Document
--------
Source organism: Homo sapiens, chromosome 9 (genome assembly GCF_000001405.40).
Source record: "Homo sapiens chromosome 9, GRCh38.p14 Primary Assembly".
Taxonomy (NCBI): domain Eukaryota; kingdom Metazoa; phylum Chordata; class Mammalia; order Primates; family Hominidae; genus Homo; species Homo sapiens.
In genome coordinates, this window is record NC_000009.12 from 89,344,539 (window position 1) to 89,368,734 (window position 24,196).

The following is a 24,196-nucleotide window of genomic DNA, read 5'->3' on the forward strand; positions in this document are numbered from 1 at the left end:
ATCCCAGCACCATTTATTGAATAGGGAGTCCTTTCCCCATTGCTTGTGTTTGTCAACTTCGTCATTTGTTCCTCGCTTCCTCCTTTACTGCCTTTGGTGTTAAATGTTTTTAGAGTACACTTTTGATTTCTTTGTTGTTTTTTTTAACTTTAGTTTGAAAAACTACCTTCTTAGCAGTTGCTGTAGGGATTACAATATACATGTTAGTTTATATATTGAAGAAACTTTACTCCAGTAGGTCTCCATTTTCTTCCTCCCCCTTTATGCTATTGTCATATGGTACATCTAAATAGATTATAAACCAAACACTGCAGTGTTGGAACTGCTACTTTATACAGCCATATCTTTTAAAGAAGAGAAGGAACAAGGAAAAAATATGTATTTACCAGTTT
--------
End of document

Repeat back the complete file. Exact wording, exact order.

Source organism: Homo sapiens, chromosome 9 (genome assembly GCF_000001405.40).
Source record: "Homo sapiens chromosome 9, GRCh38.p14 Primary Assembly".
Taxonomy (NCBI): domain Eukaryota; kingdom Metazoa; phylum Chordata; class Mammalia; order Primates; family Hominidae; genus Homo; species Homo sapiens.
In genome coordinates, this window is record NC_000009.12 from 89,344,539 (window position 1) to 89,368,734 (window position 24,196).

The following is a 24,196-nucleotide window of genomic DNA, read 5'->3' on the forward strand; positions in this document are numbered from 1 at the left end:
ATCCCAGCACCATTTATTGAATAGGGAGTCCTTTCCCCATTGCTTGTGTTTGTCAACTTCGTCATTTGTTCCTCGCTTCCTCCTTTACTGCCTTTGGTGTTAAATGTTTTTAGAGTACACTTTTGATTTCTTTGTTGTTTTTTTTAACTTTAGTTTGAAAAACTACCTTCTTAGCAGTTGCTGTAGGGATTACAATATACATGTTAGTTTATATATTGAAGAAACTTTACTCCAGTAGGTCTCCATTTTCTTCCTCCCCCTTTATGCTATTGTCATATGGTACATCTAAATAGATTATAAACCAAACACTGCAGTGTTGGAACTGCTACTTTATACAGCCATATCTTTTAAAGAAGAGAAGGAACAAGGAAAAAATATGTATTTACCAGTTT